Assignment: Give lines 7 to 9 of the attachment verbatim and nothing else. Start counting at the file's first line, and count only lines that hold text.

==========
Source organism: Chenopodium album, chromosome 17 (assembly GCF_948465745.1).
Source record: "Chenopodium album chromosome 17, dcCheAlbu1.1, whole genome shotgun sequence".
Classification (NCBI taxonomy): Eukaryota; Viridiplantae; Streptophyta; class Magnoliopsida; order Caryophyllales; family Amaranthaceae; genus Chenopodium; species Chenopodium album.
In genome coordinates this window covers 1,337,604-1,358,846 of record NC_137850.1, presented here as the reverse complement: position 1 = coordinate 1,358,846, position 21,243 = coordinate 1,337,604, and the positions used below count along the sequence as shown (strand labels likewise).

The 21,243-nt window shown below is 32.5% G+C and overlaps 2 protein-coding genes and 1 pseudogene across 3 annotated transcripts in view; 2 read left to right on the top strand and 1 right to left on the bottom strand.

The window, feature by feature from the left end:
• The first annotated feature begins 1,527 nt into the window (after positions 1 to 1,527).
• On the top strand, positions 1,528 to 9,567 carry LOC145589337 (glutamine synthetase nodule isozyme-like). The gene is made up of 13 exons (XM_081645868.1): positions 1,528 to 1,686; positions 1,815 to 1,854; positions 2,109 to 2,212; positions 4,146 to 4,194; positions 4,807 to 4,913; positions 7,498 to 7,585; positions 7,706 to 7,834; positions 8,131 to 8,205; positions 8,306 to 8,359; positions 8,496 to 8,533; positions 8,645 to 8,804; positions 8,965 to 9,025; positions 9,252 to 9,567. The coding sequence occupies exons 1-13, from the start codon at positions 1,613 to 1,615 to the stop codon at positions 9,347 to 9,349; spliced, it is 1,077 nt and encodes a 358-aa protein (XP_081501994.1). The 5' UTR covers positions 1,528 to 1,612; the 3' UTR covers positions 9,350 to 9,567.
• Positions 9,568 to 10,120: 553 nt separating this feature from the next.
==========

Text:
• The first annotated feature begins 1,527 nt into the window (after positions 1 to 1,527).
• On the top strand, positions 1,528 to 9,567 carry LOC145589337 (glutamine synthetase nodule isozyme-like). The gene is made up of 13 exons (XM_081645868.1): positions 1,528 to 1,686; positions 1,815 to 1,854; positions 2,109 to 2,212; positions 4,146 to 4,194; positions 4,807 to 4,913; positions 7,498 to 7,585; positions 7,706 to 7,834; positions 8,131 to 8,205; positions 8,306 to 8,359; positions 8,496 to 8,533; positions 8,645 to 8,804; positions 8,965 to 9,025; positions 9,252 to 9,567. The coding sequence occupies exons 1-13, from the start codon at positions 1,613 to 1,615 to the stop codon at positions 9,347 to 9,349; spliced, it is 1,077 nt and encodes a 358-aa protein (XP_081501994.1). The 5' UTR covers positions 1,528 to 1,612; the 3' UTR covers positions 9,350 to 9,567.
• Positions 9,568 to 10,120: 553 nt separating this feature from the next.